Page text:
A proposal to require labeling of genetically engineered foods and seeds in Washington state enjoyed broad public support in polls this summer.
That was before some of the largest food companies swooped in to spend more so consumers would know less about what they are eating.
The Grocery Manufacturers Association, a Washington-based trade group that represents companies such as ConAgra Foods Inc. and Kraft Foods Group Inc., was responsible for $11 million of the $22 million campaign against the initiative, compared with about $9 million by pro-labeling advocates.
The GMA’s campaign made the difference. The initiative, which had 66 percent support in a September survey, was defeated by 51 percent to 49 percent.
The grocers, who opposed the proposal as arbitrary and costly for businesses, raised more than $2.3 million from PepsiCo Inc. and about $1.5 million each from Coca-Cola Co., and Nestle SA’s Nestle USA. Those groups also were part of a $45 million campaign that defeated a labeling initiative in California last year.
The GMA’s spending in Washington state, which helped fund $13 million in television, print and online advertisements, shows the “impact that one group can have in terms of being able to ramp up the spending” on the airwaves, said Bill Allison, the editorial director of the Sunlight Foundation, a Washington-based watchdog group.
“Spending is not a problem” for organizations opposed to labeling requirements, said Colin O’Neil, director of government affairs for the Center for Food Safety, which backed the Washington state initiative. “These companies will spend whatever it takes to defeat labeling at the state level.”
If that’s the case, the trade associations and their members will be issuing a lot more checks as fights over labeling food are breaking out in other states and advocates are pressing the matter in Congress with proposed legislation from both sides awaiting action.
Advocates in Oregon are seeking a ballot initiative, and Vermont is considering a bill. Legislatures in Connecticut and Maine overwhelmingly passed measures in June, though they can’t go into effect until some other states enact similar laws. There were 52 labeling bills introduced in 26 states this year and more are expected next year, O’Neil said.
In Washington, Senator Barbara Boxer, a California Democrat, and Representative Peter DeFazio, an Oregon Democrat, have introduced legislation that would require labeling of genetically engineered food. Boxer last sponsored a labeling bill 13 years ago; she reintroduced her legislation a few months after the California initiative was defeated.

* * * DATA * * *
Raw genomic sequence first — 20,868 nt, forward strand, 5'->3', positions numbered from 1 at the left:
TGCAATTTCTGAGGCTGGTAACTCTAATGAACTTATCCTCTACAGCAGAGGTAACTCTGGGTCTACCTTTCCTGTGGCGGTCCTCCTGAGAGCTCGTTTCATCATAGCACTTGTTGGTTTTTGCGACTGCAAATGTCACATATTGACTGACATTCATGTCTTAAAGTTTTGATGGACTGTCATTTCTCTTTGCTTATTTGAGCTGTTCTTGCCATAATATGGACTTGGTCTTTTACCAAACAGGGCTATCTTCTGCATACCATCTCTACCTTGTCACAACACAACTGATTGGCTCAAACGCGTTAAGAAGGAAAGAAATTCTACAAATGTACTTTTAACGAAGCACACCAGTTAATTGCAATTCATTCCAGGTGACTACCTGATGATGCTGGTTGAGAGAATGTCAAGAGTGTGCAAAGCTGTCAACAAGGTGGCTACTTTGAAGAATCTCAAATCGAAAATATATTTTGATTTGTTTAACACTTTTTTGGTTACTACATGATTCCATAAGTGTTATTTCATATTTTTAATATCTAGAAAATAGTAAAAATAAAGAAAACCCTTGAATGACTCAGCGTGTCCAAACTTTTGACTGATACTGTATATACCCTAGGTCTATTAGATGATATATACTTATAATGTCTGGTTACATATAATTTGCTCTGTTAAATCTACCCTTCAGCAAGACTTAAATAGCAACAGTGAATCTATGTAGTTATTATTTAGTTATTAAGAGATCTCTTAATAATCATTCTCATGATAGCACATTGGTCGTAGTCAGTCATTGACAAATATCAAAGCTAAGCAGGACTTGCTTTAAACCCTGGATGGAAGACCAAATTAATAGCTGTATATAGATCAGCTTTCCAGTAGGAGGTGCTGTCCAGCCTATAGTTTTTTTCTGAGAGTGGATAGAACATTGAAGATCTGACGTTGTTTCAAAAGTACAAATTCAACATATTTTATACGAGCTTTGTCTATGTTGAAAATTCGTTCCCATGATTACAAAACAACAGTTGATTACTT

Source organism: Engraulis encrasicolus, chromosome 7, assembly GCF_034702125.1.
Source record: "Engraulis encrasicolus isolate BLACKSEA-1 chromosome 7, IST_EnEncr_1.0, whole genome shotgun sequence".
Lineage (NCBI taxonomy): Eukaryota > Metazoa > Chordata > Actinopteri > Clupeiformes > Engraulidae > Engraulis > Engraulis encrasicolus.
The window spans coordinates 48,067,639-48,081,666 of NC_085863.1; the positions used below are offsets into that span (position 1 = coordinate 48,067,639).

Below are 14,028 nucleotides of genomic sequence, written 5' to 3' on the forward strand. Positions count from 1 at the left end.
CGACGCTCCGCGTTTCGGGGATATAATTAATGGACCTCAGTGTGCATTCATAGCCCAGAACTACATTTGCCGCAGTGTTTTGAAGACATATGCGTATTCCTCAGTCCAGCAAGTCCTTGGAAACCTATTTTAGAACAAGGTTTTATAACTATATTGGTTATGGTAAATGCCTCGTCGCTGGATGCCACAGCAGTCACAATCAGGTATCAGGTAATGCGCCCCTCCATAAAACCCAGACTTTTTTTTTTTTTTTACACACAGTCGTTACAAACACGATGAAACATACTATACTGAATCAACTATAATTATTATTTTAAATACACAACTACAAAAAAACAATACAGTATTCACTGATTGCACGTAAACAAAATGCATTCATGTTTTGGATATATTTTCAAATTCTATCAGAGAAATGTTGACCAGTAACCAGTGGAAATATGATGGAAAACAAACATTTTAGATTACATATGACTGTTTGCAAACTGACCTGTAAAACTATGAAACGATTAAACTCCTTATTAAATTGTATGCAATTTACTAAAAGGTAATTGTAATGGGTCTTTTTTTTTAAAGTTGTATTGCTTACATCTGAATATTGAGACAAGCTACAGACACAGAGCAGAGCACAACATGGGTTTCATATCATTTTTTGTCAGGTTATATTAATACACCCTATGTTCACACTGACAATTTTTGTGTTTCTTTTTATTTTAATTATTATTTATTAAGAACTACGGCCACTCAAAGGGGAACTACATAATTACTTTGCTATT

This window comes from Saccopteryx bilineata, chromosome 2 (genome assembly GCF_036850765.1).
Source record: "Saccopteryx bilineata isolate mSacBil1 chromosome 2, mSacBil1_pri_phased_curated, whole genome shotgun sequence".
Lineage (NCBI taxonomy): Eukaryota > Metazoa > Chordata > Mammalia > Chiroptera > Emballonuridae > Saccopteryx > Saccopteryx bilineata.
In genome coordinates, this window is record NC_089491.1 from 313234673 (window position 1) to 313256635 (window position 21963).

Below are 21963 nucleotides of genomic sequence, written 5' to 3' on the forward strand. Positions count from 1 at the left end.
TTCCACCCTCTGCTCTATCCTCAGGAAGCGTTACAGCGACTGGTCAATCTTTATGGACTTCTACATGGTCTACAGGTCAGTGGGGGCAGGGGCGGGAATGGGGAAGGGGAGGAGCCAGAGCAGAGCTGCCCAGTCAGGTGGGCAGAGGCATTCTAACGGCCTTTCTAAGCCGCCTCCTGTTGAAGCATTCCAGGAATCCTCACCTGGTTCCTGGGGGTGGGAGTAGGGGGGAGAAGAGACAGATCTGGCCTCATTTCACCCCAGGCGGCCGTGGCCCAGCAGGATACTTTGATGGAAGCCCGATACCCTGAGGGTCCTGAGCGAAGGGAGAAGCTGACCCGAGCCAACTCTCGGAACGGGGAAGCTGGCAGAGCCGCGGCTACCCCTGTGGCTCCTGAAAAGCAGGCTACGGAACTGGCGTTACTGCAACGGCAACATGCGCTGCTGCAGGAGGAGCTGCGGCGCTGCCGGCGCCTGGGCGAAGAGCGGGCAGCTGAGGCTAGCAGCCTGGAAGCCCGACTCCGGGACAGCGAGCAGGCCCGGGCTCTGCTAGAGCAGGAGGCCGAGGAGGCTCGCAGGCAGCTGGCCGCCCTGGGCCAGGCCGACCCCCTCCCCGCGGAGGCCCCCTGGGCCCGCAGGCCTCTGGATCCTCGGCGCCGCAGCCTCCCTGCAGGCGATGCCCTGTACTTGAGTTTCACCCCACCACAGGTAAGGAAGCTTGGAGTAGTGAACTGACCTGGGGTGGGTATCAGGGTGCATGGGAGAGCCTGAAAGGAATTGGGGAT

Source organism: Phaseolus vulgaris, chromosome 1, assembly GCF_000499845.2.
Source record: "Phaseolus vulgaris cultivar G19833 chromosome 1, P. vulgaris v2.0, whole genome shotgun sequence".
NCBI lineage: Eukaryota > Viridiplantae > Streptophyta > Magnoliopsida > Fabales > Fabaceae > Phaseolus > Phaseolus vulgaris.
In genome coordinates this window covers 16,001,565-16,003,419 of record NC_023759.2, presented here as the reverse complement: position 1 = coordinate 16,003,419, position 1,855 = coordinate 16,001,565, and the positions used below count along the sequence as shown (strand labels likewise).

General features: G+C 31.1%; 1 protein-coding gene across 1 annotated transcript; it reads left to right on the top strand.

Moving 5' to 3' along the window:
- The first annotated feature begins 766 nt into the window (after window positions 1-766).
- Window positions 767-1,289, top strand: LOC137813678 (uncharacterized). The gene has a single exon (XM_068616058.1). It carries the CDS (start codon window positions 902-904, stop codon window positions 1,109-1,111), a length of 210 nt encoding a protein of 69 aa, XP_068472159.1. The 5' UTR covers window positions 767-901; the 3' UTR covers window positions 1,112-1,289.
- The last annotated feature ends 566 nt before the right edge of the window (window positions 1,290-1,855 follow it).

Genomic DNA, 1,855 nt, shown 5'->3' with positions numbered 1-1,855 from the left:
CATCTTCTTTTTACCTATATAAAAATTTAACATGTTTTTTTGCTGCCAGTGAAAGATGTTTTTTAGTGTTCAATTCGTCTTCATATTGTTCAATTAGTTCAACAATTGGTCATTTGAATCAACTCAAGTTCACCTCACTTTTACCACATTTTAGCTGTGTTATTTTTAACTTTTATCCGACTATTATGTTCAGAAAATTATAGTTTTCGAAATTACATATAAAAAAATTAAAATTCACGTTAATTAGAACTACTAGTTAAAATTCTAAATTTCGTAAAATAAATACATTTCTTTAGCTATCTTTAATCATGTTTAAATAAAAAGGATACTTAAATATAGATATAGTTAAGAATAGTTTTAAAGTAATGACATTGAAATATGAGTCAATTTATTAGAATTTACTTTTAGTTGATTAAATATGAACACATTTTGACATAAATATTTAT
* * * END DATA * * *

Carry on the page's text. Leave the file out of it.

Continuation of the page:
“We will keep up the fight at the state level,” though “we would like to see a strong mandatory labeling standard,” O’Neil said.
The Washington election was “probably too close for comfort” for the GMA, and member companies including Nestle are “aware that their brand reputation is on the line the longer they fight the consumer demand for labeling,” he said.
The grocers oppose a “50-state patchwork” of labeling laws and “will advocate for a federal solution” with standards set by the Food and Drug Administration, Pamela G. Bailey, GMA’s president and chief executive officer, said in a statement after the Washington state election. GMA spokesman Brian Kennedy said in a Nov. 21 e-mail that the labeling system should be clear and voluntary.
Using images of a pediatric dietitian and a farmer, the grocers helped fund commercials that criticized the measure for being poorly written and costly to businesses that would pass on those expenses to the consumer.
The grocers’ trade group spending in Washington state drove its lobbying expenses to $7.5 million in the three-month period from July to September, more than its spending in the previous eight quarters combined, according to data compiled by Bloomberg.
The lobbying reports list a cumulative total and don’t classify spending by issue area. The GMA, which also lobbied in the third quarter on a five-year farm-and-food bill and the 12-nation Trans-Pacific Partnership trade accord, reports its lobbying expenses using an Internal Revenue Code definition that includes federal and state political efforts.
The trade group’s accelerated activity extends to its strategy of political giving.
GMA’s political action committee sent $34,000 to federal candidates and committees in September, more than three times as much as it donated in any other month this year. The PAC gave $10,000 each to the House Democratic and Republican campaign organizations on Sept. 30, a sign it wants to reinforce its bipartisan alliances as it pursues its interests.
Sarah Cannon, a spokeswoman for Coca-Cola, referred requests for comment to GMA’s Kennedy. Corporate media relations at PepsiCo didn’t respond to requests for comment.
Other groups opposed to the labeling initiative joined GMA in increasing its lobbying spending in the third quarter.
Monsanto Co., a maker of bioengineered crop seeds, spent more than $2.4 million on lobbying in the third quarter, its most in any quarter since the first three months of 2010, federal lobbying documents show.
St. Louis-based Monsanto spent $5.43 million on lobbying in the first nine months of this year, up 15 percent from $4.73 million over a similar period a year ago. Monsanto spent $5.4 million to oppose the Washington state ballot initiative.
Nestle USA, based in Glendale, California, spent $1.47 million on lobbying in the third quarter, more than it spent in the previous two quarters combined. It spent $2.89 million on lobbying in the first nine months of the year, up 10 percent from $2.61 million over a similar period last year.
To contact the reporter on this story: Greg Giroux in Washington at firstname.lastname@example.org